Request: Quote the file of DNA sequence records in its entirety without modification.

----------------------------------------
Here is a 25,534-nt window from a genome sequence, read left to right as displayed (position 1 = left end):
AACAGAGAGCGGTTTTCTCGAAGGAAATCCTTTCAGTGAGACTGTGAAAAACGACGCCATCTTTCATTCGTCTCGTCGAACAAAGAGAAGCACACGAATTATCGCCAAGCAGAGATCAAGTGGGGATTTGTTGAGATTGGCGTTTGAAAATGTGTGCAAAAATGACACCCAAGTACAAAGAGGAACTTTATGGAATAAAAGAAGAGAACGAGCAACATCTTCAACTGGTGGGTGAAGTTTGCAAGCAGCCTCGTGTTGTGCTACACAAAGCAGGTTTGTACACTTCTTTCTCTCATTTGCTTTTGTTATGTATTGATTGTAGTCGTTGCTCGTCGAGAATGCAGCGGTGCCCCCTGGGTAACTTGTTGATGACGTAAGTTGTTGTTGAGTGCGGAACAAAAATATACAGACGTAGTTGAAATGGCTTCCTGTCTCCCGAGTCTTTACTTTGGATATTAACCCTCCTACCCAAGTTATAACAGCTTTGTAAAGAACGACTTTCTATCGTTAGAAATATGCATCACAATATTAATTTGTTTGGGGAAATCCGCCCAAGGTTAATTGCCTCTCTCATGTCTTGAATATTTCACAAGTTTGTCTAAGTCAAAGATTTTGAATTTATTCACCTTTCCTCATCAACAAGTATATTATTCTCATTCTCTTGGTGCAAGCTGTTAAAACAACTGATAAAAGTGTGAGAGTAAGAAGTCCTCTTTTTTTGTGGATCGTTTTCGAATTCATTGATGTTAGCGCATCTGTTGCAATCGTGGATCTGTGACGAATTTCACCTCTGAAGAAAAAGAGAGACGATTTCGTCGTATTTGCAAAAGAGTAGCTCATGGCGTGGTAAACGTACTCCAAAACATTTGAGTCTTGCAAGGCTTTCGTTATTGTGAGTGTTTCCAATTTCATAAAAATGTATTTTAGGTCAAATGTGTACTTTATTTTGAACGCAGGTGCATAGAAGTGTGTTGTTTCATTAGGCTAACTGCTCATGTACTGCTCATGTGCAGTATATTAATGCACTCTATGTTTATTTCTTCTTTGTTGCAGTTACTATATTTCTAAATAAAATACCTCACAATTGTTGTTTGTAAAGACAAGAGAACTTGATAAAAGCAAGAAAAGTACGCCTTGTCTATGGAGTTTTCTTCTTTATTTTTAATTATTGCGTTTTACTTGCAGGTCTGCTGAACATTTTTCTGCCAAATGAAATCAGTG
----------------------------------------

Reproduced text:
Here is a 25,534-nt window from a genome sequence, read left to right as displayed (position 1 = left end):
AACAGAGAGCGGTTTTCTCGAAGGAAATCCTTTCAGTGAGACTGTGAAAAACGACGCCATCTTTCATTCGTCTCGTCGAACAAAGAGAAGCACACGAATTATCGCCAAGCAGAGATCAAGTGGGGATTTGTTGAGATTGGCGTTTGAAAATGTGTGCAAAAATGACACCCAAGTACAAAGAGGAACTTTATGGAATAAAAGAAGAGAACGAGCAACATCTTCAACTGGTGGGTGAAGTTTGCAAGCAGCCTCGTGTTGTGCTACACAAAGCAGGTTTGTACACTTCTTTCTCTCATTTGCTTTTGTTATGTATTGATTGTAGTCGTTGCTCGTCGAGAATGCAGCGGTGCCCCCTGGGTAACTTGTTGATGACGTAAGTTGTTGTTGAGTGCGGAACAAAAATATACAGACGTAGTTGAAATGGCTTCCTGTCTCCCGAGTCTTTACTTTGGATATTAACCCTCCTACCCAAGTTATAACAGCTTTGTAAAGAACGACTTTCTATCGTTAGAAATATGCATCACAATATTAATTTGTTTGGGGAAATCCGCCCAAGGTTAATTGCCTCTCTCATGTCTTGAATATTTCACAAGTTTGTCTAAGTCAAAGATTTTGAATTTATTCACCTTTCCTCATCAACAAGTATATTATTCTCATTCTCTTGGTGCAAGCTGTTAAAACAACTGATAAAAGTGTGAGAGTAAGAAGTCCTCTTTTTTTGTGGATCGTTTTCGAATTCATTGATGTTAGCGCATCTGTTGCAATCGTGGATCTGTGACGAATTTCACCTCTGAAGAAAAAGAGAGACGATTTCGTCGTATTTGCAAAAGAGTAGCTCATGGCGTGGTAAACGTACTCCAAAACATTTGAGTCTTGCAAGGCTTTCGTTATTGTGAGTGTTTCCAATTTCATAAAAATGTATTTTAGGTCAAATGTGTACTTTATTTTGAACGCAGGTGCATAGAAGTGTGTTGTTTCATTAGGCTAACTGCTCATGTACTGCTCATGTGCAGTATATTAATGCACTCTATGTTTATTTCTTCTTTGTTGCAGTTACTATATTTCTAAATAAAATACCTCACAATTGTTGTTTGTAAAGACAAGAGAACTTGATAAAAGCAAGAAAAGTACGCCTTGTCTATGGAGTTTTCTTCTTTATTTTTAATTATTGCGTTTTACTTGCAGGTCTGCTGAACATTTTTCTGCCAAATGAAATCAGTG